Today saw the end of two things:
- Riding in Spain
- The Vuelta (effectively)
And, with that order in mind, this is how todays update shall roll… If you do decide to come to this part of Spain and destroy yourself on ANGLIRU, then I can highly recommend staying in the only 5 star hotel I have ever seen in a small village (Las Caldas), odd? Yes. Complaining? Not a chance:
Trust me, you will need it after the havoc that Angliru will wreak on your nervous system. For todays ride it was time for a change in guide and I was handed over to Mario the missile for an adventure around his stomping ground and old training loops. A few key facts on Mario, another Ex-Pro tour guide and Spanish porn star:
- U23 team mates with Sammy Sanchez (Olympic road race champion)
- Wore the mountain jersey at the Vuelta once upon a time
- Very handy with Podium girls (see above point)
- Goes downhill like a missile – Reportedly one of the fastest pro’s downhill in his day
- Likes to go on training rides with his mate, Fernando Alonso, F1 world champion
Ok then, so he’s relatively accomplished! He was also out on the PISS until 3.30am and turned up on a bike that had Campy EPS (electronic gears) with a flat battery, so was stuck in the 16 at the back (a faarking hard gear to be riding). Interesting.
It took until the first climb to realise that I was empty, totally cooked and on a platter after emptying the tank yesterday… My legs collapsed completely. Worse, hung over and single gear Mario rode away from me… ouch. Riding the last 3 climbs of stage 19 perhaps not a great call.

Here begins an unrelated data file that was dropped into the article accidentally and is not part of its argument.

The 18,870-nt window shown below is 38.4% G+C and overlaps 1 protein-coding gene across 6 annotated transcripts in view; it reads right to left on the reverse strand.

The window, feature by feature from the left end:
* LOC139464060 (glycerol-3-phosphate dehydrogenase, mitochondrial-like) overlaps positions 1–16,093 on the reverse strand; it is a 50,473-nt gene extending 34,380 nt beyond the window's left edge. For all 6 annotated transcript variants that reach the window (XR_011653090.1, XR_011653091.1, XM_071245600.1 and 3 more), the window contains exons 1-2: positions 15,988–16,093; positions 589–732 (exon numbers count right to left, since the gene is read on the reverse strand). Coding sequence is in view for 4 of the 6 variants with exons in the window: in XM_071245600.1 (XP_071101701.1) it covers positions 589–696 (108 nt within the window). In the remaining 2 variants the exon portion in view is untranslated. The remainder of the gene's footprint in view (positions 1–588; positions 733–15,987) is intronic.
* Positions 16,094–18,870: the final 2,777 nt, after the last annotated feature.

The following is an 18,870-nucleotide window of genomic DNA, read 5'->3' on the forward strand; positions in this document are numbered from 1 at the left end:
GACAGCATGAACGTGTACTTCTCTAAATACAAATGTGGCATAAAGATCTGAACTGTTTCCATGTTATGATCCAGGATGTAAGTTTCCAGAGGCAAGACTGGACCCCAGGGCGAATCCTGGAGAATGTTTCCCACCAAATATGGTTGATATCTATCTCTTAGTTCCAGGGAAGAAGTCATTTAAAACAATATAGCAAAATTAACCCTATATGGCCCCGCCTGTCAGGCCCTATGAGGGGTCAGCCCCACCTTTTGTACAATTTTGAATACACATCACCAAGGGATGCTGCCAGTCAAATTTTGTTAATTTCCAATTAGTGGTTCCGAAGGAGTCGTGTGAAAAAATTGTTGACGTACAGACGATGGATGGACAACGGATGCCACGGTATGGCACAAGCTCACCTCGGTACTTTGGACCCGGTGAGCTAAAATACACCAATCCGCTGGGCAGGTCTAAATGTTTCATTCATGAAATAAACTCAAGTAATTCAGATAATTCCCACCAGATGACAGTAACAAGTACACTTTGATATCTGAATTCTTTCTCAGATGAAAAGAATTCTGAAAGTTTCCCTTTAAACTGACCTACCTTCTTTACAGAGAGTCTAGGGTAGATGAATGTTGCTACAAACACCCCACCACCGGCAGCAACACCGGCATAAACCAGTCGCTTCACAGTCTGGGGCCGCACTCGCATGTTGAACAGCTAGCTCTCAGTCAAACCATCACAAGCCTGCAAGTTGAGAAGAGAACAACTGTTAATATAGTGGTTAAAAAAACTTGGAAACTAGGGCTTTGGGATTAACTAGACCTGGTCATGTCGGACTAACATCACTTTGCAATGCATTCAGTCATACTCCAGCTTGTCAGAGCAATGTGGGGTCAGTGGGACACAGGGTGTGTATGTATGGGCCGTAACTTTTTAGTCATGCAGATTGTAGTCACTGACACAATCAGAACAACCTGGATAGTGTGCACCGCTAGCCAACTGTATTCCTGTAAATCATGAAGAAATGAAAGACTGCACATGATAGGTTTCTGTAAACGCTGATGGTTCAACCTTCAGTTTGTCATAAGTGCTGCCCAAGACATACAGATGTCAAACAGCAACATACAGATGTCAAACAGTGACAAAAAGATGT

As we approached the 2nd climb, Mario outlined to me that he hadn’t ridden up this climb since 2005… The last time was in a race, a stage race, where his 38 year old Italian team mate had a heart attack and died on the roadside during the stage. As such, we stopped at the monument and paid respect to his fallen team mate:
A sombre moment yes, but a good reminder to maximise on life and always make sure that you do the things that you love as much as you can. On this theme, the views around this region continued to be beautiful:
The descent from here led to the final climb of the day and a rather famous Spanish climb of Alto del Naranco. Along the way, Mario told me the story of how he and Sammy Sanchez had attacked here to win a stage of a major race when they were under 23 team mates… GOLD.
I struggled up Naranco, legs empty and dead… I had definitely left it all on the Angliru yesterday and it was massively worth it, so I wasn’t worried given I hadn’t expected to climb another 1200m today. Well worth it for the view over Oviedo though:
Back to Las Caldas for a Coke and then into the van for PRO time! My legs didn’t need 70km’s of riding today, but I can honestly say I have maximised on Spanish riding!
PRO time on the Angliru – Vuelta stage 20:
Lets start with just a thought about how AMAZING Pro riders are… Yes, they clearly have some downsides and the last 20 years haven’t been their finest at times, but forget all that and focus on just how incredible it is what they can do on their bikes.
Today was a classic example of that – They arrived at the Angliru after aprox 3200km’s of RACING over 3 weeks and then proceeded to climb it at almost twice the speed of me and the boys yesterday (Horner rode up it in 43 mins today, we were around 1.09). WTF?! To watch these guys up close over a week and follow a tour is quite an amazing experience and it definitely draws you closer into the sport and gives you a new found respect for the riders (Aside from Americans on Treks).